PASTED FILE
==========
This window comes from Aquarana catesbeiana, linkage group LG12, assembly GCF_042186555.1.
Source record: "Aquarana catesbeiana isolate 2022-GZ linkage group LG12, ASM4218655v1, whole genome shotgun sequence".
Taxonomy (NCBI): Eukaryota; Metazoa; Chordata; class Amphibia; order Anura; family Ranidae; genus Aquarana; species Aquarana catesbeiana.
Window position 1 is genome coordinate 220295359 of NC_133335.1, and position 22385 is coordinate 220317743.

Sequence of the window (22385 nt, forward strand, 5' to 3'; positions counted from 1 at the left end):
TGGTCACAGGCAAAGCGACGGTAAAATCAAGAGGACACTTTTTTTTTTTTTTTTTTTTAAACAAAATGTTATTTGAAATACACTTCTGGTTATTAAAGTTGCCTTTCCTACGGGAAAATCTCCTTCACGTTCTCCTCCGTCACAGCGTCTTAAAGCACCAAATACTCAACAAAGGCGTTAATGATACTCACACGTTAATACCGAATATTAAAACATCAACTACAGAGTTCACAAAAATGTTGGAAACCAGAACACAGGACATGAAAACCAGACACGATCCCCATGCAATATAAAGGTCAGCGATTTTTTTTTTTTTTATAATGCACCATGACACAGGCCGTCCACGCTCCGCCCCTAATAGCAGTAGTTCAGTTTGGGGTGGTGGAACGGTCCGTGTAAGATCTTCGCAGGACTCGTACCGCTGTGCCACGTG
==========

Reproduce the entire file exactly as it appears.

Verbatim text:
This window comes from Aquarana catesbeiana, linkage group LG12, assembly GCF_042186555.1.
Source record: "Aquarana catesbeiana isolate 2022-GZ linkage group LG12, ASM4218655v1, whole genome shotgun sequence".
Taxonomy (NCBI): Eukaryota; Metazoa; Chordata; class Amphibia; order Anura; family Ranidae; genus Aquarana; species Aquarana catesbeiana.
Window position 1 is genome coordinate 220295359 of NC_133335.1, and position 22385 is coordinate 220317743.

Sequence of the window (22385 nt, forward strand, 5' to 3'; positions counted from 1 at the left end):
TGGTCACAGGCAAAGCGACGGTAAAATCAAGAGGACACTTTTTTTTTTTTTTTTTTTTAAACAAAATGTTATTTGAAATACACTTCTGGTTATTAAAGTTGCCTTTCCTACGGGAAAATCTCCTTCACGTTCTCCTCCGTCACAGCGTCTTAAAGCACCAAATACTCAACAAAGGCGTTAATGATACTCACACGTTAATACCGAATATTAAAACATCAACTACAGAGTTCACAAAAATGTTGGAAACCAGAACACAGGACATGAAAACCAGACACGATCCCCATGCAATATAAAGGTCAGCGATTTTTTTTTTTTTTATAATGCACCATGACACAGGCCGTCCACGCTCCGCCCCTAATAGCAGTAGTTCAGTTTGGGGTGGTGGAACGGTCCGTGTAAGATCTTCGCAGGACTCGTACCGCTGTGCCACGTG